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Afghan peace talks with US enter fourth day, Taliban says

People attend a rally in Afghan capital Kabul on Nov. 12, 2018. Hundreds of protestors staged a peaceful rally in Kabul and gathered in front of Presidential Palace on Monday calling upon the president to take immediate action against attacking militants in Jaghori and Malestan districts of the eastern Ghazni province. (/Rahmat Alizadah/Xinhua/Sipa USA)

This article was originally published by Radio Free Europe/Radio Liberty and is reprinted with permission.

U.S. officials have held talks with Taliban envoys in Qatar for a fourth day, the militants said, as the two sides pursue a potential deal to bring an end to Afghanistan’s 17-year conflict.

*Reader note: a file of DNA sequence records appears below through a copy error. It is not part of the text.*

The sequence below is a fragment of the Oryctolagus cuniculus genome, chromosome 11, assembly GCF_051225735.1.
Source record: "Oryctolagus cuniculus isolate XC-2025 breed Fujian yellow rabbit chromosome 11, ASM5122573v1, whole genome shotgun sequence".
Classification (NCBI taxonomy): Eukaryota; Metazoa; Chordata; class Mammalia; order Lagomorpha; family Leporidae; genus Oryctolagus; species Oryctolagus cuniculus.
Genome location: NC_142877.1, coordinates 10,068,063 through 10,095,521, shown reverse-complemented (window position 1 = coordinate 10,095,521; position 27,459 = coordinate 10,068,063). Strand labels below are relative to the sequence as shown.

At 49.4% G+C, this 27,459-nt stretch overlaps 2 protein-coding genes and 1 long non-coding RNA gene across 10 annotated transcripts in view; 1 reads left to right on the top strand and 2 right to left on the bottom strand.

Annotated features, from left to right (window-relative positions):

Taliban spokesman Zabihullah Mujahid told the media on January 24 that “discussions are still ongoing,” although they had initially been scheduled to last for two days.

“We will talk in detail later when we reach agreement,” Zabihullah said.

The Pakistani Foreign Ministry also confirmed that talks were under way, although there was no immediate comment from the U.S. Embassy or NATO in Kabul.

The United States said on January 22 that it had resumed talks with the militants in Qatar, where special envoy Zalmay Khalilzad was meeting Taliban representatives.

Washington wants the insurgents to enter talks with the Afghan government, but they have long refused, saying it is a U.S. puppet.

Khalilzad spent the weekend in Pakistan. where he held talks with Prime Minister Imran Khan as part of a regional tour that saw the envoy shuttling between India, China, and Afghanistan.

Khalilzad has held at least four meetings with Taliban representatives, but there has been no let-up in the violence so far.